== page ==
How Ruth Mott Foundation grant funds go toward north Flint programs' 2020 vision

FLINT, Michigan—At the close of 2019, the Ruth Mott Foundation awarded 16 north Flint programs, and The Flint Public Library, a plethora of grants totaling more than $2.1 million offering them the chance to better ensure their vision for 2020 becomes a reality.


Selected grantees have programs or projects that are centered on north Flint residents. They include everything from neighborhood blight elimination to family engagement and multi-service neighborhood hubs. Flintside spoke with some of them about their vision for the upcoming year.


Shop Floor Theatre Company counts the Ruth Mott Foundation as the primary funder for its Creative Learning Program.


For nearly 10 years the theater company has been helping north Flint youth by introducing concepts of retention and persistence that will encourage strong participation and scholastic competence using fun, multifaceted arts projects designed to help them navigate barriers to learning and goal attainment.


“The Ruth Mott Foundation Grant will help us to expand our programming footprint in north Flint. In addition, it will help build educational bridges, provide expressive opportunities and extend employment prospects to flint area residents,” says Shop Floor Theatre Executive Director Kendrick Jones.


In 2019 alone, the theater company conducted 84 individual youth development Creative Learning sessions at four program sites, for a combined total of over 1,100 youth touches, with an average of 18 participants per session.


The Boys & Girls Clubs of Greater Flint continues to transform the lives of the youth throughout Flint and Genesee County, making after school clubs a priority. As a leading organization in youth development, the Boys & Girls Clubs serve young people, ages 7 to 17, providing hope and opportunity to the next generation of community and global leaders.


“This support ensures that the organization is able to continue to offer a world-class facility with trained youth development staff to the youth served,” explains Emily Leonard, director of grants and public relations for Boys and Girls Club of Greater Flint. “These are the most important gifts that can be given to the organization because it allows flexibility in strategic planning as the Boys & Girls Clubs continue to grow and achieve the vision for the future of children in Flint, Genesee County, and beyond.”


Grant funding from the Ruth Mott Foundation funds general operating support for the organization, where approximately 48% of their membership resides in North Flint ZIP codes. In 2018, the organization served 1,763 registered club members, increasing that figure in 2019 to serve 2,045 registered youth. With the Peak Extension Site expanding operations to provide after school programming in January 2020, the Boys & Girls Clubs seek to serve more youth, more often.


The Playing and Learning Together program is an eight-week program for families living in north Flint in the 48504, 48505, and 48506 ZIP codes. The program is free and offers parents and caregivers resources to connect, play, and learn with their children outside, at home, or at school. It gives them an opportunity to connect with each other in a fun and interactive learning environment fostering parent and child connections, which leads to improved development for young children and helps to prepare them for lifelong success.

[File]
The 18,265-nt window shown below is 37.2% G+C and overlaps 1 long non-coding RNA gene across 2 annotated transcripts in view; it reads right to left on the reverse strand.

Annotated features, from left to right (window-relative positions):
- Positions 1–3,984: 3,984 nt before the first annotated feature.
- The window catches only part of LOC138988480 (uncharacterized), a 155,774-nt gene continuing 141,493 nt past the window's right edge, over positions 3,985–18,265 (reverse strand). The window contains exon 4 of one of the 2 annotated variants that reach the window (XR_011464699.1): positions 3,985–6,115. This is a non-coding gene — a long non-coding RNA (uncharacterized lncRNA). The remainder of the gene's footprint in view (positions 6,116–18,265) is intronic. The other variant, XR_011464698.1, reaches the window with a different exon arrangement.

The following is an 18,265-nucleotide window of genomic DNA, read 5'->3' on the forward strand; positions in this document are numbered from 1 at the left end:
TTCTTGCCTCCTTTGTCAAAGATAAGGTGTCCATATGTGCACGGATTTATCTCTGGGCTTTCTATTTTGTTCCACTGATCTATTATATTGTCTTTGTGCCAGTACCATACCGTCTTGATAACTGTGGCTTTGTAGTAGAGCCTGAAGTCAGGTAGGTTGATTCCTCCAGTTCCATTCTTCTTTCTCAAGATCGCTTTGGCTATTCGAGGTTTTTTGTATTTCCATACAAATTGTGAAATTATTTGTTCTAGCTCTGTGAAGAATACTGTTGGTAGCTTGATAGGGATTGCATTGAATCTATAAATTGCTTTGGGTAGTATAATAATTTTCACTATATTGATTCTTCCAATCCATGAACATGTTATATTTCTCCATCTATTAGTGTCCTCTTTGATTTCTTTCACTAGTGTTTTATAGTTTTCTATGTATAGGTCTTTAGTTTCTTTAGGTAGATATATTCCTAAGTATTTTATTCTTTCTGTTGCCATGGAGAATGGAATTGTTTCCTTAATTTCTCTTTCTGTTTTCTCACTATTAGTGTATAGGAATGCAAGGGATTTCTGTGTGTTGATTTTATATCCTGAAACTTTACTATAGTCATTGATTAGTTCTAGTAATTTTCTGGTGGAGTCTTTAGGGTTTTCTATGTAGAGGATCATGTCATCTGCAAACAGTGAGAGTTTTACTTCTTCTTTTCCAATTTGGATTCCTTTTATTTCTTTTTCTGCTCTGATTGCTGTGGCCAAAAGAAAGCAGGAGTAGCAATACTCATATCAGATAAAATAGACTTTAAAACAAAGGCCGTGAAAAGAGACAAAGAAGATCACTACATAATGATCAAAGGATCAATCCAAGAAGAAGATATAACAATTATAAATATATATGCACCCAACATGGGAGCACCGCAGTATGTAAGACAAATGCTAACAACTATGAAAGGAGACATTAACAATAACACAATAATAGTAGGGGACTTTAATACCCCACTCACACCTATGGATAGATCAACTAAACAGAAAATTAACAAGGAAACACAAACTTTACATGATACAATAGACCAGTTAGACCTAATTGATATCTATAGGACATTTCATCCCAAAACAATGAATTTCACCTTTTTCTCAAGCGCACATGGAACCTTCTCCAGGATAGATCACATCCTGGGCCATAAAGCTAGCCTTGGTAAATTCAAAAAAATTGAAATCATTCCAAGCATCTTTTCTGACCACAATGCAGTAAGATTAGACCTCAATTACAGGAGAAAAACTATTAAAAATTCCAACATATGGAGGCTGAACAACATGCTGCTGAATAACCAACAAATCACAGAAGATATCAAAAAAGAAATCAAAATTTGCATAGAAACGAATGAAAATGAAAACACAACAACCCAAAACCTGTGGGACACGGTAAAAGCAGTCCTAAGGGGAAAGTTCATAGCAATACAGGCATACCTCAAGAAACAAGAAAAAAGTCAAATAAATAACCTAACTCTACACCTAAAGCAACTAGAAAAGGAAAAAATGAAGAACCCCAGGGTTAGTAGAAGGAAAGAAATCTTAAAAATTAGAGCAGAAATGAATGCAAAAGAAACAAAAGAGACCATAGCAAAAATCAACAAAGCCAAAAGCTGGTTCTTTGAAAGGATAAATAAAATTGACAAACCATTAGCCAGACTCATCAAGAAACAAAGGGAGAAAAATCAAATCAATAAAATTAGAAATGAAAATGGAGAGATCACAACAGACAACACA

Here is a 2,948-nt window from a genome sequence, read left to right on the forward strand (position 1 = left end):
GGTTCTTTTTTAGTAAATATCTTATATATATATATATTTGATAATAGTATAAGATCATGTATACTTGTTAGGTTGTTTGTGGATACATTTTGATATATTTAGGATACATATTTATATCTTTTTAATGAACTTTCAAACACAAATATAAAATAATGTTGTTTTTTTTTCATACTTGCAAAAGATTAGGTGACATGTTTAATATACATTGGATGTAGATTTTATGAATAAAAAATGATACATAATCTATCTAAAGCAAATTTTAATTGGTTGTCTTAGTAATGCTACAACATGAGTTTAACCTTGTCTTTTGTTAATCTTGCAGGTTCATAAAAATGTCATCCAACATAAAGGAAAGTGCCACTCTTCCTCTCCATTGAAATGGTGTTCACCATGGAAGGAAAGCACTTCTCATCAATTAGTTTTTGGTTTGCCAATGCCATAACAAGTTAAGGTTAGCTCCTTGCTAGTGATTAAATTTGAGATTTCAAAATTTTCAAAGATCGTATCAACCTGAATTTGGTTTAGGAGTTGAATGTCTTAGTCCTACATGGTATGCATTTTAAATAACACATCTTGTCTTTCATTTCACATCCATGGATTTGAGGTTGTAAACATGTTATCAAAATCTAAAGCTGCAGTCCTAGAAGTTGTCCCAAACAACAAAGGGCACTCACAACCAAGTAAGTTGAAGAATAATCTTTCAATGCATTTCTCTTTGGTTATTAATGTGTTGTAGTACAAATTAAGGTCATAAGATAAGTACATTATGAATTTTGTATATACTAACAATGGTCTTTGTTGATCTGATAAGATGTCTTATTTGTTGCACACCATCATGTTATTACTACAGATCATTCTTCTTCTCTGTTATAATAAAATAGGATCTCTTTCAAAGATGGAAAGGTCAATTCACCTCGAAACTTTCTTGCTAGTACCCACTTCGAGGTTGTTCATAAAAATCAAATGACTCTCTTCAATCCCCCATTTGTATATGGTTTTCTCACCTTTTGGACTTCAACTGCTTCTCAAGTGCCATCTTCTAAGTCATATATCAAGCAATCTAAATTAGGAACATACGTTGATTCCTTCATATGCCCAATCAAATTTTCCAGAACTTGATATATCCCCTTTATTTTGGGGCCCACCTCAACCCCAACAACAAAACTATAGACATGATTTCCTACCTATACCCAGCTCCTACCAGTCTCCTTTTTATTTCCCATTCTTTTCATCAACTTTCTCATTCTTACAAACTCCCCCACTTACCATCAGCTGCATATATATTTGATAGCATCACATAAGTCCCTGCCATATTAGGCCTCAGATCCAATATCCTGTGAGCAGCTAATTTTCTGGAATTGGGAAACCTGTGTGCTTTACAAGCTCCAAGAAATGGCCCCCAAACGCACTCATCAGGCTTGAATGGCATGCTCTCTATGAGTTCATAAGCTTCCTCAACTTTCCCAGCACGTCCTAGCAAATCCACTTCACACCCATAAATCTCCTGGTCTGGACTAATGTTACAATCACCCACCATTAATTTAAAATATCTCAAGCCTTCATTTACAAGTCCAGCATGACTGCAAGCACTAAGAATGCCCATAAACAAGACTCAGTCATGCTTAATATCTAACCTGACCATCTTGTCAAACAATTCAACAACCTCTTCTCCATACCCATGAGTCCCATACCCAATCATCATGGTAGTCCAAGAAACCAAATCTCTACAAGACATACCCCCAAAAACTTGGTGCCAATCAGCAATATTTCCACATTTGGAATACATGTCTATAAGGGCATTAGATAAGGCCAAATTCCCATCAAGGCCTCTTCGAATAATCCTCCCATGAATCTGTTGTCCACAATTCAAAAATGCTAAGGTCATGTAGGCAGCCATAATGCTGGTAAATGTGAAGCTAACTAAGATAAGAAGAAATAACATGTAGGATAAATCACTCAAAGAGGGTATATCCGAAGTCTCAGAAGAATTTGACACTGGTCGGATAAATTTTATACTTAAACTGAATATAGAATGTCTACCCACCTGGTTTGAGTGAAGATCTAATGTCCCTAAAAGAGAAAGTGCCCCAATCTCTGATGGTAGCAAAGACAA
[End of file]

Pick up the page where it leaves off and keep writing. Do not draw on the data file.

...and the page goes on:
“Our vision for the program is to equip families with the tools to help them help their children be ready for school and ready to learn. The grant from the Ruth Mott Foundation provides us with the funds necessary to reach this goal, equipping families with the knowledge and skills to help children reach their full potential," says Andrea Miller, museum educator for Flint's Children’s Museum.


During the eight-week program, families come into the museum and enjoy a meal together. For four of the eight weeks, following the meal, the children play with museum staff, while parents attend a workshop to learn about various aspects of child development, including social-emotional development, supporting language and literacy, and getting ready for kindergarten. For the remaining four weeks, parents and children play together on the museum floor, giving parents an opportunity to practice what they learned in the workshop the previous week.


The Flint Institute of Arts’ Success Through ART (START) program provides art experiences to 3- to 5-year-old children in their classrooms and at the museum. During the program, children look at and discuss artwork, listen to children’s literature and explore the creative potential of art materials. Through these activities, children build skills to meet communication, gross motor, fine motor, problem-solving and social-emotional developmental milestones.


“As we move into 2020, our vision for the program is to make a bigger impact on our early childhood community by providing regular opportunities for family engagement. The grant we received from the Ruth Mott Foundation will allow us to expand START to offer art experiences for families with preschool-age children at sites in north Flint. By offering programs at locations where parents/caregivers are already familiar and comfortable, we will be better able to engage and empower them with skills and strategies to enrich the learning opportunities they provide at home. During family programs, parents/caregivers will learn skills to support their child’s learning and development through shared art experiences. Each family will receive art materials to take home so they can continue learning together,” says Monique M. Desormeau, curator of education at Flint Institute of Arts.


Read more articles by Ashley Schafer.

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